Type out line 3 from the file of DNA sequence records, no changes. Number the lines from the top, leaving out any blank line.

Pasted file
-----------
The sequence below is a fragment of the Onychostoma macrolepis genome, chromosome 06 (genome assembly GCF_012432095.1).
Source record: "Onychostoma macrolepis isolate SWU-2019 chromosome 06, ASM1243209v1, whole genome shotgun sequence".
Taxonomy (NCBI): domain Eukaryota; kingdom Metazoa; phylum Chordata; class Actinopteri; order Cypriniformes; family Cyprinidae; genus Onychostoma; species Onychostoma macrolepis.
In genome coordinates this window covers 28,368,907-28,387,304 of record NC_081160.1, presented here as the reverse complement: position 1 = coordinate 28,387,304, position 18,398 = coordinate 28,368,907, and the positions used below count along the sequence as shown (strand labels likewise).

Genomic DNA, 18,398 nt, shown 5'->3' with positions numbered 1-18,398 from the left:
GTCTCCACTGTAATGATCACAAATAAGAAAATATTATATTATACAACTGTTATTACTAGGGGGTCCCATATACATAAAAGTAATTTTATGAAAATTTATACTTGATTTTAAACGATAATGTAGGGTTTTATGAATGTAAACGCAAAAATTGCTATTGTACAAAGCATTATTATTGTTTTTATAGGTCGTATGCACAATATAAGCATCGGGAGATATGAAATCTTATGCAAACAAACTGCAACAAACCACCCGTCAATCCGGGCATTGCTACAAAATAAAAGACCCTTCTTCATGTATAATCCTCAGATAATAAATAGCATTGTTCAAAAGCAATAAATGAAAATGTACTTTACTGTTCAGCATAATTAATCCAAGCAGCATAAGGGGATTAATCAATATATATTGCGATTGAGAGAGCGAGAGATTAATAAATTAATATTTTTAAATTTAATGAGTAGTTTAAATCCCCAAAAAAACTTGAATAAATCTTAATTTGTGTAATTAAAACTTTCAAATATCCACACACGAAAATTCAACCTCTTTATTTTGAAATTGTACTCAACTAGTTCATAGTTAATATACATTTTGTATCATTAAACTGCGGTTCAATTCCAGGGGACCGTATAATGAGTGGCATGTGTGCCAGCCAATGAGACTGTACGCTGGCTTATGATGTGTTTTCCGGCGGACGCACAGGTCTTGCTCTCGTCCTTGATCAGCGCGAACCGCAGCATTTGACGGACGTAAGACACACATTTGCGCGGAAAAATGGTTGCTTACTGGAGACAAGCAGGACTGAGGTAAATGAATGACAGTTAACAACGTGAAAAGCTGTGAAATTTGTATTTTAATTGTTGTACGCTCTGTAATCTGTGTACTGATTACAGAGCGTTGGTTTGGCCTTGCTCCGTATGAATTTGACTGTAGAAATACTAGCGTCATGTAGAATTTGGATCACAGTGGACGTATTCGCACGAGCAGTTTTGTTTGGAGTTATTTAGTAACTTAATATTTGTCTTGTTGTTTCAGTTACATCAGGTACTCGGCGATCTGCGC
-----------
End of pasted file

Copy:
Taxonomy (NCBI): domain Eukaryota; kingdom Metazoa; phylum Chordata; class Actinopteri; order Cypriniformes; family Cyprinidae; genus Onychostoma; species Onychostoma macrolepis.